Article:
Lower yield to push up pepper prices

Lower yield to push up pepper prices

Kochi: Global pepper production will decline to 263,000 tonnes in 2008, from an estimated 271,000 tonnes in 2007, leading to a shortage, and pushing up prices of the spice.

This is one of the conclusions arrived at, at last week’s meeting of the International Pepper Community (IPC), the intergovernmental association of pepper-producing countries in Kuala Lumpur, which took stock of the global pepper situation based on inputs from producing countries.

With barely two months left for the completion of the year, IPC has estimated total production of pepper at 271,000 tonnes in 2007—which includes 227,000 tonnes of black pepper and the rest, of white pepper.

The drop in the production of the commodity is due to lower yield in Vietnam, estimated at 90,000 tonnes, compared with 100,000 tonnes in 2006. In 2008, Vietnam’s production is expected to be even lower, at 80,000 tonnes.

India’s production, according to S. Kannan, director of the government’s trade promotion body Spices Board, is estimated at 50,000 tonnes in 2007—5,000 tonnes lower than the production in 2006.

However, this number is expected to remain constant for 2008. According to IPC, the year 2007 started with 83,414 tonnes of stock brought forward globally from the previous year; and 70,124 tonnes of stock likely to be carried forward into 2008.

The association’s projections for 2008 point to Vietnam, Brazil and Indonesia having a lower yield, while Malaysia, Sri Lanka and China are expected to have a slightly higher output.

India is the world’s top consumer of pepper. IPC estimates consumption in the country at 55,000 tonnes in 2007—up from 50,000 in 2006. However, the international body’s projection for domestic consumption in 2008 shows a dip of 10,000 tonnes.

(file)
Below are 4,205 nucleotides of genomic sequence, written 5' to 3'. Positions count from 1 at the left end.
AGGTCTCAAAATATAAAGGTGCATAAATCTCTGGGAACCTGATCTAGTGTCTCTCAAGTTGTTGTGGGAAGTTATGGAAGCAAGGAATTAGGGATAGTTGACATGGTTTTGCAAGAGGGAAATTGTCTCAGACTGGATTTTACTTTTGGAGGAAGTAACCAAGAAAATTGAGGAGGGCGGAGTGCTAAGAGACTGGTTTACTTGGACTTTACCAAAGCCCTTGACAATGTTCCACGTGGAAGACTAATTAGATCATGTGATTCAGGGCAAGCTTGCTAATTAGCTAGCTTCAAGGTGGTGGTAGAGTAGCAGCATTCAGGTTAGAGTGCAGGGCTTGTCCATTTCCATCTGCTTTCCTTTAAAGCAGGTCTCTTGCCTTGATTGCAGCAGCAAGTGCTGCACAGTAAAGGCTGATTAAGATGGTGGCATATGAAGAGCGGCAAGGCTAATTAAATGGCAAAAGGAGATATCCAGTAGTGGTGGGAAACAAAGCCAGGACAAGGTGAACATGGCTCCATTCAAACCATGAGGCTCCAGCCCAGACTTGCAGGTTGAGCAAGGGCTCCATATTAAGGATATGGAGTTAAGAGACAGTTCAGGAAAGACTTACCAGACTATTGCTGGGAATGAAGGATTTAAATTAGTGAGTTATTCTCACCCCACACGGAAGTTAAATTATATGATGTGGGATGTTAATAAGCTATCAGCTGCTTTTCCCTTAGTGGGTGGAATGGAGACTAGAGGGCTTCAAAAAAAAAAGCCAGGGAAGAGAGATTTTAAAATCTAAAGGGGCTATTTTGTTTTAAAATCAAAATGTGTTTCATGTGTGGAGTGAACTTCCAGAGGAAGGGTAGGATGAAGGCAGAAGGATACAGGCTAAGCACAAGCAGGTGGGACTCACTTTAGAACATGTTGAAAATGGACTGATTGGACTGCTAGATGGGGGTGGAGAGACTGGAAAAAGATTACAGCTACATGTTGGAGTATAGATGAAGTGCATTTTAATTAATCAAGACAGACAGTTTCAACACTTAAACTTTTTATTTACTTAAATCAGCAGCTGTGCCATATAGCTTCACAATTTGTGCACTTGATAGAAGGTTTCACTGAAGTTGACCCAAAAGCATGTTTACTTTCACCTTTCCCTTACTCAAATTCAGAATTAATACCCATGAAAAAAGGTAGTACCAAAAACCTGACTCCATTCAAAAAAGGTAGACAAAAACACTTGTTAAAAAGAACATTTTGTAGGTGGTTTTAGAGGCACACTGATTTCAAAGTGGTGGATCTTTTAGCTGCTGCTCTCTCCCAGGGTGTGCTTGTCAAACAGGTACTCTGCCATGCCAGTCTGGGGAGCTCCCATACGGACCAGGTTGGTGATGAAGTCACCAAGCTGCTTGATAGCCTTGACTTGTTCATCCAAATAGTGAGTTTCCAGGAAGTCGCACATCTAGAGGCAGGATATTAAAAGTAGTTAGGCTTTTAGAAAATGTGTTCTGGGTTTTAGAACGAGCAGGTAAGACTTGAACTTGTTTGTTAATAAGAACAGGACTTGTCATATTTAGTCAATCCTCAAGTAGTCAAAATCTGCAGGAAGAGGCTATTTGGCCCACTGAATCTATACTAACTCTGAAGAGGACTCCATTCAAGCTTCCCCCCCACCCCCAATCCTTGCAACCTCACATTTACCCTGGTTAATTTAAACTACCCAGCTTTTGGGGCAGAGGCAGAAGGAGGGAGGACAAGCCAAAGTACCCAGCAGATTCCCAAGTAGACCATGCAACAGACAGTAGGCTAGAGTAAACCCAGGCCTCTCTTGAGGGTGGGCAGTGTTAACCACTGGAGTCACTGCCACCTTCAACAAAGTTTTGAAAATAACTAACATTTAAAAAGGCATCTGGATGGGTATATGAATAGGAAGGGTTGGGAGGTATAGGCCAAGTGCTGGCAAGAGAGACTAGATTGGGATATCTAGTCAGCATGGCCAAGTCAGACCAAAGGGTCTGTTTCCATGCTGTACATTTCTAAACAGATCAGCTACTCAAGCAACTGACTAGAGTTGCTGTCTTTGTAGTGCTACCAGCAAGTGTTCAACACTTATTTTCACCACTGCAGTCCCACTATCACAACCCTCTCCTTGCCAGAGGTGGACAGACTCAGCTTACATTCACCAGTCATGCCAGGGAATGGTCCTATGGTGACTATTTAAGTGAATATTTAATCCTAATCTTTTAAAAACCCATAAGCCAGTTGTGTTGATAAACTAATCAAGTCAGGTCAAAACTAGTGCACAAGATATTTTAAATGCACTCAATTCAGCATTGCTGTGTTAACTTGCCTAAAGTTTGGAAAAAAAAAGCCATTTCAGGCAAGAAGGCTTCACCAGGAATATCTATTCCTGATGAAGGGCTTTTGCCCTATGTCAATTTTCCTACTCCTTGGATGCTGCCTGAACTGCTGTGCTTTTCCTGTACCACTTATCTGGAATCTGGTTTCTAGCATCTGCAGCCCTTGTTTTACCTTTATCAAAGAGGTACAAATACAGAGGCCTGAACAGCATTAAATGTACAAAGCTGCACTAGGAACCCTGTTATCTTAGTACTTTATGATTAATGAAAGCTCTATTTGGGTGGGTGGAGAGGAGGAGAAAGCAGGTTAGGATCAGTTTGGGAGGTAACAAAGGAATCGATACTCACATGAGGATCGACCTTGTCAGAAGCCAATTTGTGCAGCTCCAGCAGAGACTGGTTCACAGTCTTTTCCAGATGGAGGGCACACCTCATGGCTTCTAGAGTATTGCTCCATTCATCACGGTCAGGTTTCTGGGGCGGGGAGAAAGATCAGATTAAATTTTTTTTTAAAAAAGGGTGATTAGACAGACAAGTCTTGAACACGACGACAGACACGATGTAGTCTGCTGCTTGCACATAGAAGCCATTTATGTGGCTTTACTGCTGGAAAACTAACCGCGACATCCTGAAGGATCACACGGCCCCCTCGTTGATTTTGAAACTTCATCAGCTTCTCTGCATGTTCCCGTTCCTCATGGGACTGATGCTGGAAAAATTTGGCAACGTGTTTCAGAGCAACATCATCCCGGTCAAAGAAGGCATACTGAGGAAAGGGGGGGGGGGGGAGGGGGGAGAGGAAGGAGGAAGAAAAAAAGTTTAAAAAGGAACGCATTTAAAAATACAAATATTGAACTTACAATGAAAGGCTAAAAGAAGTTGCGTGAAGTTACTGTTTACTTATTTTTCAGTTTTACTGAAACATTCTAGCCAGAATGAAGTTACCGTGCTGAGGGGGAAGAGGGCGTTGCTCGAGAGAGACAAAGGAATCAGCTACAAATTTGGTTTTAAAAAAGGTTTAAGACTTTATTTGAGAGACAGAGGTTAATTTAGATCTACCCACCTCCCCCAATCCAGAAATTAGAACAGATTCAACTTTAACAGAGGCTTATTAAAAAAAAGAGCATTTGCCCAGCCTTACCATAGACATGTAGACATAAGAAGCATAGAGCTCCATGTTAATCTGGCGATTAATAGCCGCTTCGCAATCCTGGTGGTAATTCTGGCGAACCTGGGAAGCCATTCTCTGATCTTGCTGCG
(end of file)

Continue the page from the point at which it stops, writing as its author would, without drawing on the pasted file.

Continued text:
The usual practice has been to count under the amount of pepper consumed locally, the pepper stocks lying in commodity exchanges. However, this time around, the board has decided not to do this, which is the reason for the drop in 2008, says Kannan.

According to Hemant Kishor, director of Kochi-based spice exporting firm Kishor Spices, the volume of stock carried over since the end of 2006 has already come down and will decline further by the end of 2008.

Combined with lower production, this will keep the global pepper supply situation tight, he says.

India is expected to export around 30,000 tonnes in 2007 and 23,000 tonnes in the following year, with the decline being mainly because of high prices that will keep buyers away, adds Kishor.

Black pepper currently trades around Rs140 a kg and white pepper, which does not have a domestic market and is mainly imported for re-export after grinding, fetches around Rs170 a kg.